Mertle regularly plays nine girls in her rotation. Most games, everyone on the team sees action. That keeps the Cardinals rested and active. Starting positions are earned, and seven different girls have gotten starts thus far.

“The thing I like the most, we’re very balanced, very unselfish,” Mertle said. “If you look at the scores and stats, it can be anyone on a given night. We have eight or nine girls who can score in double figures on a given night. The girls don’t care who it is as long as we get there. That’s rare in high school basketball.”

In Santa Rosa, though, the Cardinals are likely to find their toughest league opponent.

The Panthers haven’t exactly been slouches this season. Four of their five NBL victories have been by 20-plus points. The other was a 12-point win at Ukiah.

And there is every reason to believe Santa Rosa will get better. The Panthers have a new coach in Gomes, who replaced the successful Steve Chisholm just before the season started, and were forced to retool after losing co-Redwood Empire Players of the Year Katie Daly and Morgan Bertsch, both of whom graduated last June.

Santa Rosa has hardly skipped a beat. Center Devin Murray and guard Kylie Oden were valuable complementary players last year as juniors. This season each has rounded out her game. Murray, always a strong inside presence, has worked on her post passing.

“She’s doing a great job of being unselfish,” Gomes said. “Where she has really improved is in making the players around her better.”

Oden has been the Panthers’ most accurate outside shooter for a couple years. She, too, has improved in a couple of significant areas. “One is the leadership,” Gomes said. “The other, she has become a better all-around player. She was a good shooter when I had her as a JV, but she has worked on her defense, her passing, and she’s become more of a complete player.”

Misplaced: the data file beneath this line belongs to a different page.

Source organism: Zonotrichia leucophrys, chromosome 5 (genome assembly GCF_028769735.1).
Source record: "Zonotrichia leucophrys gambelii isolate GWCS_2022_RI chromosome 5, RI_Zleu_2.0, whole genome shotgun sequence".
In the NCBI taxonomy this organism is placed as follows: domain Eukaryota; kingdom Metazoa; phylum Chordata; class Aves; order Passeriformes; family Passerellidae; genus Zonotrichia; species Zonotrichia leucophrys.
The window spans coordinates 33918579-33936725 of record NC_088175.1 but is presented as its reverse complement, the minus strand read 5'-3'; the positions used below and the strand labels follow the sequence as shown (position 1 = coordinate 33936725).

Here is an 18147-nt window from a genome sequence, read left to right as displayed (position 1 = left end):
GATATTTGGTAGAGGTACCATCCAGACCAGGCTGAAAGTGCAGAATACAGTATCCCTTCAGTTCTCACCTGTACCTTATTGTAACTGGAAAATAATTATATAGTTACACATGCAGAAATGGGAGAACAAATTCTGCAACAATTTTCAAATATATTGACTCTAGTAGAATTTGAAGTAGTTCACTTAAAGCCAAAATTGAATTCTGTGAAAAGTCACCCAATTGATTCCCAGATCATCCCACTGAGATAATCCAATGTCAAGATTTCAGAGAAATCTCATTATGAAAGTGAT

Guards Emily Codding and Sara Howard played important roles for Santa Rosa as freshmen last year. That experience has paid off, and both have continued to develop.

There is a shadow hanging over the Panthers as they prepare for their biggest game of the year, though. Murray bumped heads with another player in last Thursday’s game against Maria Carrillo and suffered a concussion. It’s her second head injury of the season, and at least the third of her high school basketball career.

Gomes does not know whether Murray will be available against Cardinal Newman. The decision will be made by her family and doctors. If she is unable to play, it will be a big blow for a team trying to take the wind out of the Cardinals’ sails — and a blemish on what promises to be one of the best games of the year.

You can reach Staff Writer Phil Barber at 521-5263 or

  • Bruce Kinnison

    Devin Murray a “valuable complementary player” last year? Did you go to any of the games? Devin, who earned first team All NBL and first team All Empire honors, was the most consistent player for SRHS and one of the very best players in the area.
    Losing her would be devastating for SRHS.
    Complementary? Hardly! Devin was and is a star!